Nathan: Gotcha. Wow. That's fascinating.
Laura: It was a pretty good way for me to do accounting, as well as learn the industry at the same time.
Nathan: Absolutely. What was your title or your position at this insurance company?
Laura: I was a reinsurance accountant at the time. It was because the company insured insurance companies. So we were called a reinsurer.
Nathan: Oh, I see.
Laura: So I needed to know not just accounting, but also the insurance business.
Nathan: Sure. Sure.
Laura: And later, I moved to the corporate accounting department. And that was mainly just accounting. But as a side note, I can actually diagnose people now because I got so far into the insurance side of things and in setting up reserves for sick people's future medical expenses and saw so many thousands of medical records working with so many nurses and doctors that I actually am able to diagnose people pretty much. If you have a rare medical condition, I can probably diagnose you. So that's one perk of being in a specific industry is that it's really just knowing the industry after enough years in it.
Nathan: Right. It sounds like...
Laura: Even if you didn't do any [inaudible 00:05:07].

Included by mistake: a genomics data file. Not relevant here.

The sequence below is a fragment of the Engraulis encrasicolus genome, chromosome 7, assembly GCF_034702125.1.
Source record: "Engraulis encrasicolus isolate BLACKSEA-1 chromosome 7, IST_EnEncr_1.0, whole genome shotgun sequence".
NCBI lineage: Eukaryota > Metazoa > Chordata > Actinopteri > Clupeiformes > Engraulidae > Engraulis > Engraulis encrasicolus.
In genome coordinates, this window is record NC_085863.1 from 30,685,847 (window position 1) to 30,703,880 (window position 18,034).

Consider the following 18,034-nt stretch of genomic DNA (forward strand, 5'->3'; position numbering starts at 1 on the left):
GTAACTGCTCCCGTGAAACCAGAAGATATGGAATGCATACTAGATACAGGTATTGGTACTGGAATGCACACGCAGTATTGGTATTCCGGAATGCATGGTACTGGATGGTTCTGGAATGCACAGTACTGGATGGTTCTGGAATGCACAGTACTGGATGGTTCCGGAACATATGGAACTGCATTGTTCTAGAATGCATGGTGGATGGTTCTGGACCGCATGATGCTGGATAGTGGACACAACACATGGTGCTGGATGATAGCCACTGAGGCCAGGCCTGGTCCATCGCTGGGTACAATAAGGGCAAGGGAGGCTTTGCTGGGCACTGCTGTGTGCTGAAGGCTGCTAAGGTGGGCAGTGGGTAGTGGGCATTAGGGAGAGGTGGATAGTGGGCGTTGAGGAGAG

Nathan: It sounds like you've definitely got very in-depth knowledge in the industry now.
Laura: Very in-depth, yes.
Nathan: What was the unexpected upside to earning your CMA?
Laura: You know, this might not be the answer you're expecting. Actually, joining the chapter itself and networking with the other members and getting to share my sometimes frustrations at work or ask for advice on a certain situation at work with other people who I knew had the same type of career as me. So just the professional networking and sometimes just having someone who understood, you know, what I was going through, good or bad.
Nathan: Yeah. I totally resonate with that, Laura. That's amazing. Yeah, the network that we gain from the IMA is huge. And it's unfortunate when people don't leverage all those resources and the connections and everything else that comes with it. I remember when I was just starting as a corporate controller. And I was learning the ropes. And I reached out to a member of the IMA to mentor me because he had a lot experience as a controller. And that really helped me out. So I totally resonate with what you're saying. Why did you go...
Laura: I try to mentor the students.
Nathan: Oh, sorry, you were mentoring for students, as well?
Laura: I mentor the college students at UCS nearby.
Nathan: Oh, okay. In what capacity, just a career or their...
Laura: Yeah. They're all concerned about going into public accounting. And I try to give them other career options in public accounting, you know, so they don't have to work 70 or 80 hours a week.
Nathan: Yeah, it seems to be the traditional track, right? Out of college, go into public accounting. And, I mean, it's a great way to really learn and understand, but, man, those long hours are a killer when there are other options out there. So I noticed that you have a CPA license, as well. And you got that after your CMA. So my question to you is, having the CMA already, why did you feel the need or the necessity or the want to go for a CPA license?